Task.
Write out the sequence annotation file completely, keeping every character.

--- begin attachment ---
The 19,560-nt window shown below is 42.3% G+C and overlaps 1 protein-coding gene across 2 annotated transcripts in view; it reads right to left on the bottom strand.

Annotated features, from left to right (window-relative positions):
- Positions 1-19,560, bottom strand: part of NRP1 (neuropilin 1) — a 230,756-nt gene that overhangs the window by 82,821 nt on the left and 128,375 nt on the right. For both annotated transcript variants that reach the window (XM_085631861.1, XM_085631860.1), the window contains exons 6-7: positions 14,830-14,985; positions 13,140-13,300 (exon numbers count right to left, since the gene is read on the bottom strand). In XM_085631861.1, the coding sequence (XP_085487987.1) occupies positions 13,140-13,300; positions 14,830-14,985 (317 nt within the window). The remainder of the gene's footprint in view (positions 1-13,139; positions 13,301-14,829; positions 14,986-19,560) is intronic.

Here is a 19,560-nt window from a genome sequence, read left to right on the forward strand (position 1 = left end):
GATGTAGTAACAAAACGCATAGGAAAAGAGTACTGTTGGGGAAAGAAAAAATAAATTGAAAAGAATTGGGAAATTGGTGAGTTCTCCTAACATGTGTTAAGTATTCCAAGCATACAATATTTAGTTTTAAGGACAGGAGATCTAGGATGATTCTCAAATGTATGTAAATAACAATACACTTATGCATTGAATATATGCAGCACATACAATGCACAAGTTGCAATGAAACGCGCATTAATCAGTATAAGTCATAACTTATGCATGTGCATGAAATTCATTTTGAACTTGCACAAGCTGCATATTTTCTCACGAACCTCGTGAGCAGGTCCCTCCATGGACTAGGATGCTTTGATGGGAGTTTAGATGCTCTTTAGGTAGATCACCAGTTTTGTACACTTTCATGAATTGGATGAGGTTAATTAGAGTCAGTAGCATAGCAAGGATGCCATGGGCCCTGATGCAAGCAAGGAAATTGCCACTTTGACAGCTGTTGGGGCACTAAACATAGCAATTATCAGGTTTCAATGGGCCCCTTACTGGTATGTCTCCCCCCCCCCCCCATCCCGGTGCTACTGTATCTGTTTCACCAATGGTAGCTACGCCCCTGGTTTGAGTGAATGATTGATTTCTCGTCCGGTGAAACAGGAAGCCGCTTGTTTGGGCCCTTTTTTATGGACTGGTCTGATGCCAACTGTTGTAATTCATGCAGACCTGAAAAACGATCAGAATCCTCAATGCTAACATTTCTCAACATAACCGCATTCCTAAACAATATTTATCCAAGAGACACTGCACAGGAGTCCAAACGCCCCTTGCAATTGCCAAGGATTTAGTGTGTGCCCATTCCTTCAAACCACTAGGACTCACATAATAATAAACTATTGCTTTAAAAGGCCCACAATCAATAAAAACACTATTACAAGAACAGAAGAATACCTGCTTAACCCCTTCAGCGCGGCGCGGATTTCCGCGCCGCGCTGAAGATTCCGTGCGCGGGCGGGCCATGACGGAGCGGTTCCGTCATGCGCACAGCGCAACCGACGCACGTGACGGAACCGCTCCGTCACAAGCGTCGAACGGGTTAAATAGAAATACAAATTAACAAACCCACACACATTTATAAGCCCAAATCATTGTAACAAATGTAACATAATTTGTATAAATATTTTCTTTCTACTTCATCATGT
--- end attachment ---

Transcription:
The 19,560-nt window shown below is 42.3% G+C and overlaps 1 protein-coding gene across 2 annotated transcripts in view; it reads right to left on the bottom strand.

Annotated features, from left to right (window-relative positions):
- Positions 1-19,560, bottom strand: part of NRP1 (neuropilin 1) — a 230,756-nt gene that overhangs the window by 82,821 nt on the left and 128,375 nt on the right. For both annotated transcript variants that reach the window (XM_085631861.1, XM_085631860.1), the window contains exons 6-7: positions 14,830-14,985; positions 13,140-13,300 (exon numbers count right to left, since the gene is read on the bottom strand). In XM_085631861.1, the coding sequence (XP_085487987.1) occupies positions 13,140-13,300; positions 14,830-14,985 (317 nt within the window). The remainder of the gene's footprint in view (positions 1-13,139; positions 13,301-14,829; positions 14,986-19,560) is intronic.

Here is a 19,560-nt window from a genome sequence, read left to right on the forward strand (position 1 = left end):
GATGTAGTAACAAAACGCATAGGAAAAGAGTACTGTTGGGGAAAGAAAAAATAAATTGAAAAGAATTGGGAAATTGGTGAGTTCTCCTAACATGTGTTAAGTATTCCAAGCATACAATATTTAGTTTTAAGGACAGGAGATCTAGGATGATTCTCAAATGTATGTAAATAACAATACACTTATGCATTGAATATATGCAGCACATACAATGCACAAGTTGCAATGAAACGCGCATTAATCAGTATAAGTCATAACTTATGCATGTGCATGAAATTCATTTTGAACTTGCACAAGCTGCATATTTTCTCACGAACCTCGTGAGCAGGTCCCTCCATGGACTAGGATGCTTTGATGGGAGTTTAGATGCTCTTTAGGTAGATCACCAGTTTTGTACACTTTCATGAATTGGATGAGGTTAATTAGAGTCAGTAGCATAGCAAGGATGCCATGGGCCCTGATGCAAGCAAGGAAATTGCCACTTTGACAGCTGTTGGGGCACTAAACATAGCAATTATCAGGTTTCAATGGGCCCCTTACTGGTATGTCTCCCCCCCCCCCCCATCCCGGTGCTACTGTATCTGTTTCACCAATGGTAGCTACGCCCCTGGTTTGAGTGAATGATTGATTTCTCGTCCGGTGAAACAGGAAGCCGCTTGTTTGGGCCCTTTTTTATGGACTGGTCTGATGCCAACTGTTGTAATTCATGCAGACCTGAAAAACGATCAGAATCCTCAATGCTAACATTTCTCAACATAACCGCATTCCTAAACAATATTTATCCAAGAGACACTGCACAGGAGTCCAAACGCCCCTTGCAATTGCCAAGGATTTAGTGTGTGCCCATTCCTTCAAACCACTAGGACTCACATAATAATAAACTATTGCTTTAAAAGGCCCACAATCAATAAAAACACTATTACAAGAACAGAAGAATACCTGCTTAACCCCTTCAGCGCGGCGCGGATTTCCGCGCCGCGCTGAAGATTCCGTGCGCGGGCGGGCCATGACGGAGCGGTTCCGTCATGCGCACAGCGCAACCGACGCACGTGACGGAACCGCTCCGTCACAAGCGTCGAACGGGTTAAATAGAAATACAAATTAACAAACCCACACACATTTATAAGCCCAAATCATTGTAACAAATGTAACATAATTTGTATAAATATTTTCTTTCTACTTCATCATGT